In order to facilitate this, Larson uses a function B [suggested to be a
pseudo-random number generator that is designed to return 0 or 1 with
probability 0.5 when called], which maps the key into an infinite binary
sequence, B(K) = (Di...Dn) where D is 0 or 1, for i = 0, 1, 2 ... n
[random number generator is seeded by another hash function H1(K) and will
return the same infinite sequence given the same seed] This sequence can
be used to determine a unique path in a binary tree: if the next digit D
in the binary sequence is 0, take the left branch, otherwise that the
right branch of the tree etc.
To insert a record, R with key K, H0(K) is computed to locate the root of
the tree. Starting from the root, a unique path determined by B(K) is
taken until a leaf node is reached, and the record is inserted into the
bucket pointed by the leaf node. If the bucket is full, the node is split
into two leaf nodes (itself is no longer a leaf), a new bucket is
allocated and every key in the overflowed bucket is split between the two
buckets, using the next digit in the binary sequence for each key. [This
is also known as the "digital splitting".]
In the early sections of his paper, Larson presents the index tree as a
conventional data structure, with a type tag, left-son, right-son etc.
fields. The tag field indicates whether the node is an internal node (1)
or a leaf node (0). The following is a somewhat altered chunk of his
algorithm for record insertion in a nawk-like pseudo-code.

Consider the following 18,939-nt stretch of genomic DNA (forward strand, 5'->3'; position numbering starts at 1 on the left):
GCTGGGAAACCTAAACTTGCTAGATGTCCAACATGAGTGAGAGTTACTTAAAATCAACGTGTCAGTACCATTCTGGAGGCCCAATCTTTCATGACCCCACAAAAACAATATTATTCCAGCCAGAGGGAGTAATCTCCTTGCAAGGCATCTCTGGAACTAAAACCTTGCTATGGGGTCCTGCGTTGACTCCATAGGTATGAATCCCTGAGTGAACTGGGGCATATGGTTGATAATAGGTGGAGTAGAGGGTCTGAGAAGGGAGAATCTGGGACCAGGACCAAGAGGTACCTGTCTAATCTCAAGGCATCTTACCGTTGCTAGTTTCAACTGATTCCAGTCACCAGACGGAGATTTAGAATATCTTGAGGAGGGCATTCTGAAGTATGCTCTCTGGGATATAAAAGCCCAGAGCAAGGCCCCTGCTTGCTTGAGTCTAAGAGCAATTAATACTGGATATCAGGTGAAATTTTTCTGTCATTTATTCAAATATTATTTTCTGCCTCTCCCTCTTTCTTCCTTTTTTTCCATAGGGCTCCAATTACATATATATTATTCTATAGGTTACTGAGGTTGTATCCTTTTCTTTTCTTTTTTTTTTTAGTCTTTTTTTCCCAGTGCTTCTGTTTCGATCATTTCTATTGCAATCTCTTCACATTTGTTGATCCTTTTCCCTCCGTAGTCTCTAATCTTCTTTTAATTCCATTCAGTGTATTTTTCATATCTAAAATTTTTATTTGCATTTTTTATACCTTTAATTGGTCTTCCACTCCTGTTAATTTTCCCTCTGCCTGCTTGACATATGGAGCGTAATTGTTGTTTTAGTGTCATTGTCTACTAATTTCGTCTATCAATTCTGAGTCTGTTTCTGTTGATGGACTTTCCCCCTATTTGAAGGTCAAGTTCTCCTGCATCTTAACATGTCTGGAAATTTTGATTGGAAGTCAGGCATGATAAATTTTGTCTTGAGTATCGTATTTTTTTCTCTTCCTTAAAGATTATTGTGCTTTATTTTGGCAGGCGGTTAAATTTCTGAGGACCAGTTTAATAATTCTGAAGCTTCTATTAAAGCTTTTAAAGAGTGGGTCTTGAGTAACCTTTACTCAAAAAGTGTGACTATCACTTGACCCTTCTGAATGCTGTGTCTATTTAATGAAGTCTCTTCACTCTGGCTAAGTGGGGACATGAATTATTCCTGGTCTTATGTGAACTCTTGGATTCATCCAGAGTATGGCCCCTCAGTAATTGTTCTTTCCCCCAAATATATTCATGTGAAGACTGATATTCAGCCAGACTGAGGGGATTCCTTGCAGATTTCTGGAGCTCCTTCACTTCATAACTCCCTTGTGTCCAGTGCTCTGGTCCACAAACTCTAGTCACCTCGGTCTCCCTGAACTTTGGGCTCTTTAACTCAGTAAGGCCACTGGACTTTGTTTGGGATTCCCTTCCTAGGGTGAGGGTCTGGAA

store(key, dat) {
node = findroot(H0(K)) # rootnode
initB(H1(K)) # random n generator initialized
#
# traverse the tree
#
for (seqc = 0; TTAG(node) == 1; seqc++)
if (B() == 0)
node = LSON(node)
else
node = RSON(node)
#
# found a leaf node [TTAG(node) == 0]
#
while (putpage(node, key, dat) == 0) { # cannot insert ??
... obtain new buckets # split time
foreach K in PAGE(node)
initB(H1(K))
... call B seqc times # skip the initial sequence
if (B() == 0) # use the next one
movekey(bucket-a)
else
movekey(bucket-b)
... etc
}
... etc
}
In the above [brief] algorithm, seqc simply counts the number of digits
used to reach to a leaf node. This count is later used during the split
process, and the *next* digit in the sequence is used to split the keys
into two pages. It should also be obvious that the crucial part of the
algorithm is the tree-traversal, as it is used to traverse a unique path
for each key that ends in a leaf node. This portion is needed for insertion,
deletion and lookup operations.
Refinements and Variations